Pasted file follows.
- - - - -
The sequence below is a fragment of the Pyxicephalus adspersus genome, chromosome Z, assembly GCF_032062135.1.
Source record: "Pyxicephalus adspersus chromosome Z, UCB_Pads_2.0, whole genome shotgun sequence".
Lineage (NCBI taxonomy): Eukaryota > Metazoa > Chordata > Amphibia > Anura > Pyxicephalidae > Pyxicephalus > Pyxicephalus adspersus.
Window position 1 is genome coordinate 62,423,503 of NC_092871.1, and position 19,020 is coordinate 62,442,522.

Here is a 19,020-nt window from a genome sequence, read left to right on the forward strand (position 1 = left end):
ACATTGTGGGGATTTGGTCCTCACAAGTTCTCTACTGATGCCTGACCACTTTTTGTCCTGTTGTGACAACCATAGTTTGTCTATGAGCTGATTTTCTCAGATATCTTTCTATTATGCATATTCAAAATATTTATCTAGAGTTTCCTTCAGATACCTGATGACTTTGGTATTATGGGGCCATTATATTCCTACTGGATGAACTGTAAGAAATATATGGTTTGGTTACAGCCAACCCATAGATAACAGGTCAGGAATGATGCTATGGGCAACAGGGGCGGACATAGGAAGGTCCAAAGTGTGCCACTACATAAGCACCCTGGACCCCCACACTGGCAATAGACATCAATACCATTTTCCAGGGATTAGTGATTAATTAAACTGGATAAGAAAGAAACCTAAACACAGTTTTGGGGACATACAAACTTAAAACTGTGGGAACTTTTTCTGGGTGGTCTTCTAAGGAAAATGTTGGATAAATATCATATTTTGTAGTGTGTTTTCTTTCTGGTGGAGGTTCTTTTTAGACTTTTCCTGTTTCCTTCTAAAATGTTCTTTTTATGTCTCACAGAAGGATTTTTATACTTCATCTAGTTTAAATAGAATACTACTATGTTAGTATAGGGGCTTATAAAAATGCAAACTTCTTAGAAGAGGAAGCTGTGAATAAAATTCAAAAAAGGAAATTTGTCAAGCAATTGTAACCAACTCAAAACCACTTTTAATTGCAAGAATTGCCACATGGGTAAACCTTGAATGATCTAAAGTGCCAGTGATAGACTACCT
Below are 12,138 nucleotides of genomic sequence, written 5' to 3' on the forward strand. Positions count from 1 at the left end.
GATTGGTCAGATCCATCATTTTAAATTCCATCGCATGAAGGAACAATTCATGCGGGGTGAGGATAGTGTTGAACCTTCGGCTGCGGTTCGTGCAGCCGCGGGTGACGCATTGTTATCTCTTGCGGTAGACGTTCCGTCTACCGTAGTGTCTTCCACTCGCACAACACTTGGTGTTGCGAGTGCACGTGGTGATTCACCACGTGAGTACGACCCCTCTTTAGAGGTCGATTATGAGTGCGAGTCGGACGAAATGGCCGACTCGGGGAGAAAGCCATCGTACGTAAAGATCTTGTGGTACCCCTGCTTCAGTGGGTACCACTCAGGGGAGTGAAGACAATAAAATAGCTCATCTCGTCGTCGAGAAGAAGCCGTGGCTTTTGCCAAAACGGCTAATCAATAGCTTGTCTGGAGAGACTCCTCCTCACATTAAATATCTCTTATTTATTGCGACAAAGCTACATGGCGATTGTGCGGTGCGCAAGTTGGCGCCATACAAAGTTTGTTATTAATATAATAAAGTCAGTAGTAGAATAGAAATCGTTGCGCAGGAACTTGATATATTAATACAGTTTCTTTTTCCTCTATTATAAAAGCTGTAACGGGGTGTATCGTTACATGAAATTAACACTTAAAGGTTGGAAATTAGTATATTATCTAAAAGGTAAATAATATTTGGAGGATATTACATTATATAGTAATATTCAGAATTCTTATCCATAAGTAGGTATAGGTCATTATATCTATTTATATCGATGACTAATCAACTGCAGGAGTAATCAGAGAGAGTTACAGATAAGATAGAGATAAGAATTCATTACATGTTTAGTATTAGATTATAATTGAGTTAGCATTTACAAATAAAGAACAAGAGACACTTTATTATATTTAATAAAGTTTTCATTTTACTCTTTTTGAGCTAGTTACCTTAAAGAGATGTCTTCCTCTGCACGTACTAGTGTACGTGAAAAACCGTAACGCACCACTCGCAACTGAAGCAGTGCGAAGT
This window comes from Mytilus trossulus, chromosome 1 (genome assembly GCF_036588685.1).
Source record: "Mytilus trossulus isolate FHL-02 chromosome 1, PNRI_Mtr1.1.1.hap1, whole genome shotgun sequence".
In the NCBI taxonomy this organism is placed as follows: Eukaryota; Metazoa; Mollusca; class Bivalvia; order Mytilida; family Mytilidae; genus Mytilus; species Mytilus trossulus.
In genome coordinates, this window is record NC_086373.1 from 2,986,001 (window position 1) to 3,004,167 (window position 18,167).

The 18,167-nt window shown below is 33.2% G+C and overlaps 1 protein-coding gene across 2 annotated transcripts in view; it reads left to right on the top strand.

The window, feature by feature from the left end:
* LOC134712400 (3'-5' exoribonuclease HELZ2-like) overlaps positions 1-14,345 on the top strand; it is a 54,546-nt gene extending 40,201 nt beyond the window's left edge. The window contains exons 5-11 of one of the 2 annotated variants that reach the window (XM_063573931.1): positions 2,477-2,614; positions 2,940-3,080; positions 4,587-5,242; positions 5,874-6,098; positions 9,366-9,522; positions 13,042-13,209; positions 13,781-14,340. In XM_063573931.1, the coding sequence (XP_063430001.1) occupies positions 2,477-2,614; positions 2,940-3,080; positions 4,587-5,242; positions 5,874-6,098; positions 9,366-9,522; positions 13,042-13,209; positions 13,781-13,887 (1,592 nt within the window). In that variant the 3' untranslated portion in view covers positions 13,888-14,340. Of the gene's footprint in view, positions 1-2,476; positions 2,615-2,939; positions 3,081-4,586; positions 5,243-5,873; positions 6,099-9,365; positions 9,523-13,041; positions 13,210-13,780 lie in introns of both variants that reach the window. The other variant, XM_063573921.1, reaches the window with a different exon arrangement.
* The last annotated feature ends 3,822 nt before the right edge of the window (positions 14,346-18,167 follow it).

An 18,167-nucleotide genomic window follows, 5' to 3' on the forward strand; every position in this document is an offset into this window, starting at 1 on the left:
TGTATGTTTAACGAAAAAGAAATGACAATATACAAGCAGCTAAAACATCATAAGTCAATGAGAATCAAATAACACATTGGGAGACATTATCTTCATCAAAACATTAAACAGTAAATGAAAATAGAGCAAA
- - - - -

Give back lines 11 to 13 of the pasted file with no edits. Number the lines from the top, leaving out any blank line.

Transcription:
In the NCBI taxonomy this organism is placed as follows: Eukaryota; Metazoa; Mollusca; class Bivalvia; order Mytilida; family Mytilidae; genus Mytilus; species Mytilus trossulus.
In genome coordinates, this window is record NC_086373.1 from 2,986,001 (window position 1) to 3,004,167 (window position 18,167).

The 18,167-nt window shown below is 33.2% G+C and overlaps 1 protein-coding gene across 2 annotated transcripts in view; it reads left to right on the top strand.